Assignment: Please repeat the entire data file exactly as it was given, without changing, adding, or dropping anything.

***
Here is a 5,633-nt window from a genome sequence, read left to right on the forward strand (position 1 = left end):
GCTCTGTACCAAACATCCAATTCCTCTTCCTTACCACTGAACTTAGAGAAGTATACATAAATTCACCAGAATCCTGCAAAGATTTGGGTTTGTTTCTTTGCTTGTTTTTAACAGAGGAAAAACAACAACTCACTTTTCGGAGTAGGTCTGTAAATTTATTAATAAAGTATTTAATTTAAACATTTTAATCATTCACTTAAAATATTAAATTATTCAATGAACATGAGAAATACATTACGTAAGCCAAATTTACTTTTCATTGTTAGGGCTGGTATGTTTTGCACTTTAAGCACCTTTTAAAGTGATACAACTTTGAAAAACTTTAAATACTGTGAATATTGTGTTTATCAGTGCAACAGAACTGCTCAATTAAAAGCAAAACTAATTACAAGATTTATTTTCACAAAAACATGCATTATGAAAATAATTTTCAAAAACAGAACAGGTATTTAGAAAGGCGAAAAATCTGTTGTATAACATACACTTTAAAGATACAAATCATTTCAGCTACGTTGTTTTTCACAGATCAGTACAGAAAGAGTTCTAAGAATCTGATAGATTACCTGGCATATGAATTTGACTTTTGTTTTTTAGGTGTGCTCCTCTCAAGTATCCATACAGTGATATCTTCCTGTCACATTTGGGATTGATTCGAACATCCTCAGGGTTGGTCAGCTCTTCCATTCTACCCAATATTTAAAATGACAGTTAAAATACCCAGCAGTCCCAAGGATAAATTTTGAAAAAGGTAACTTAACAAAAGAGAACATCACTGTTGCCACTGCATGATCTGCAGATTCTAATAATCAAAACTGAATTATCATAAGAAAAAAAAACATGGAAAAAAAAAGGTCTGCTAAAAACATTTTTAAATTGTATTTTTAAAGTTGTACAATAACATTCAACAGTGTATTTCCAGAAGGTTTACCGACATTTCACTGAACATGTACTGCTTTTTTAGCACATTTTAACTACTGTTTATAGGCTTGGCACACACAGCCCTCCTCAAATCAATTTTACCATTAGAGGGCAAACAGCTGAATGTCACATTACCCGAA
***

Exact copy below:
Here is a 5,633-nt window from a genome sequence, read left to right on the forward strand (position 1 = left end):
GCTCTGTACCAAACATCCAATTCCTCTTCCTTACCACTGAACTTAGAGAAGTATACATAAATTCACCAGAATCCTGCAAAGATTTGGGTTTGTTTCTTTGCTTGTTTTTAACAGAGGAAAAACAACAACTCACTTTTCGGAGTAGGTCTGTAAATTTATTAATAAAGTATTTAATTTAAACATTTTAATCATTCACTTAAAATATTAAATTATTCAATGAACATGAGAAATACATTACGTAAGCCAAATTTACTTTTCATTGTTAGGGCTGGTATGTTTTGCACTTTAAGCACCTTTTAAAGTGATACAACTTTGAAAAACTTTAAATACTGTGAATATTGTGTTTATCAGTGCAACAGAACTGCTCAATTAAAAGCAAAACTAATTACAAGATTTATTTTCACAAAAACATGCATTATGAAAATAATTTTCAAAAACAGAACAGGTATTTAGAAAGGCGAAAAATCTGTTGTATAACATACACTTTAAAGATACAAATCATTTCAGCTACGTTGTTTTTCACAGATCAGTACAGAAAGAGTTCTAAGAATCTGATAGATTACCTGGCATATGAATTTGACTTTTGTTTTTTAGGTGTGCTCCTCTCAAGTATCCATACAGTGATATCTTCCTGTCACATTTGGGATTGATTCGAACATCCTCAGGGTTGGTCAGCTCTTCCATTCTACCCAATATTTAAAATGACAGTTAAAATACCCAGCAGTCCCAAGGATAAATTTTGAAAAAGGTAACTTAACAAAAGAGAACATCACTGTTGCCACTGCATGATCTGCAGATTCTAATAATCAAAACTGAATTATCATAAGAAAAAAAAACATGGAAAAAAAAAGGTCTGCTAAAAACATTTTTAAATTGTATTTTTAAAGTTGTACAATAACATTCAACAGTGTATTTCCAGAAGGTTTACCGACATTTCACTGAACATGTACTGCTTTTTTAGCACATTTTAACTACTGTTTATAGGCTTGGCACACACAGCCCTCCTCAAATCAATTTTACCATTAGAGGGCAAACAGCTGAATGTCACATTACCCGAA